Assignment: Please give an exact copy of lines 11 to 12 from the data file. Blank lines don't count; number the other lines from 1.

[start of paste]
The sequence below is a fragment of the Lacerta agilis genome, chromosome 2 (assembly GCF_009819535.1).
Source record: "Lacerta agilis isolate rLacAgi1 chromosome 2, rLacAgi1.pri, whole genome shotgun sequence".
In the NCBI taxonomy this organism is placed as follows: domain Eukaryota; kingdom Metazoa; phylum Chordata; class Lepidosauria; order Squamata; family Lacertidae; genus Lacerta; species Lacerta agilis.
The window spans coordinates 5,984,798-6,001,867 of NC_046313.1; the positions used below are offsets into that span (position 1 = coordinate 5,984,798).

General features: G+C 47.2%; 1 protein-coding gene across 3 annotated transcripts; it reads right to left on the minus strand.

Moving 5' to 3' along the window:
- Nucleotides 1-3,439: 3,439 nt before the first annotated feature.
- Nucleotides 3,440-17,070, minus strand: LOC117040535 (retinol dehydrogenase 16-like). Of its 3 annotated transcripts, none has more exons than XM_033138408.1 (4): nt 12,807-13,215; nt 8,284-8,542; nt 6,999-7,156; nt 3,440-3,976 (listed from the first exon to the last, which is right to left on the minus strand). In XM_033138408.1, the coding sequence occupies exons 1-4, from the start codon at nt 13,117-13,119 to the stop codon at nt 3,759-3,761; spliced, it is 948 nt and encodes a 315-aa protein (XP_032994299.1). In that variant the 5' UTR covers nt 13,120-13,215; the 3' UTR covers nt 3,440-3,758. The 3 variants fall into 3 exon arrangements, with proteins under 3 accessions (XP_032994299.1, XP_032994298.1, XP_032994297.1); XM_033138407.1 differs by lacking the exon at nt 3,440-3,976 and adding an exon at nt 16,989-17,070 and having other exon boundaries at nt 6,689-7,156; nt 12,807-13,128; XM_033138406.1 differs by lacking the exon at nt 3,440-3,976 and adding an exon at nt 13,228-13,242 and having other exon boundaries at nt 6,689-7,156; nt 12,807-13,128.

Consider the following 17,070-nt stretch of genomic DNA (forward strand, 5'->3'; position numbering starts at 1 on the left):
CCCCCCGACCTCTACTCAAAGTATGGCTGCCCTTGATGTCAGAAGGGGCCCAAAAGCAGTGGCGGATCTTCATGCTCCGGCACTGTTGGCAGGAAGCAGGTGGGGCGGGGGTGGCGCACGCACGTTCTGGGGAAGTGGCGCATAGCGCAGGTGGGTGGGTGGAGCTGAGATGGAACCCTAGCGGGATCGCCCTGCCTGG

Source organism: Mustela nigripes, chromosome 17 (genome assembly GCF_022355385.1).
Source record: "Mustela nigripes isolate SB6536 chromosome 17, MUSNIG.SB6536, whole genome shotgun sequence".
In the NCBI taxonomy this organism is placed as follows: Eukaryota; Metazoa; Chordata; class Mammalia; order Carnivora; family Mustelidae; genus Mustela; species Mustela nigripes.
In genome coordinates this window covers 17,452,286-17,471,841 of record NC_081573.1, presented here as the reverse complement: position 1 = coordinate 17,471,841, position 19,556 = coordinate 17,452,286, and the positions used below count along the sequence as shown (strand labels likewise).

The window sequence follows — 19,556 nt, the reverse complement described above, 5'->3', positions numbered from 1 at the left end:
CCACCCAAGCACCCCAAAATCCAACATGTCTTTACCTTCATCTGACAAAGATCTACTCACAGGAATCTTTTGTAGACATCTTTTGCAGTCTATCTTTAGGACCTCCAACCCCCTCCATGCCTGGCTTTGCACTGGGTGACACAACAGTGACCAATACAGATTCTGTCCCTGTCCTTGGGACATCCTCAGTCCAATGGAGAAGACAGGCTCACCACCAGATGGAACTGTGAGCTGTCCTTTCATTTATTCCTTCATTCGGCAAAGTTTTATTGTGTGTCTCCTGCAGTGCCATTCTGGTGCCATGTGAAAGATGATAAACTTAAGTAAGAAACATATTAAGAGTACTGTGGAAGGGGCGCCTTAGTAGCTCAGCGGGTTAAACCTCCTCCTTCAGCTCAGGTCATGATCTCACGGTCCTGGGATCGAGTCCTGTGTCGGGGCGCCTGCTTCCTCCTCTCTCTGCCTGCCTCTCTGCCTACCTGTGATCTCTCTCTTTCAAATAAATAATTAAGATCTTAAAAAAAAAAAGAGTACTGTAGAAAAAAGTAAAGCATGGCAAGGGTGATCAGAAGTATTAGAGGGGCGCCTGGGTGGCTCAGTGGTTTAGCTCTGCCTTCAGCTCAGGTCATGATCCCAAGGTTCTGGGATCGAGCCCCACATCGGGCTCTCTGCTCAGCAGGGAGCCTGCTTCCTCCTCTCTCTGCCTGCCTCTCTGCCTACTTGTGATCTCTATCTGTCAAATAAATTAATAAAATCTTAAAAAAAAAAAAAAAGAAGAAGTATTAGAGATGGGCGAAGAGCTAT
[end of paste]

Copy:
Source organism: Mustela nigripes, chromosome 17 (genome assembly GCF_022355385.1).
Source record: "Mustela nigripes isolate SB6536 chromosome 17, MUSNIG.SB6536, whole genome shotgun sequence".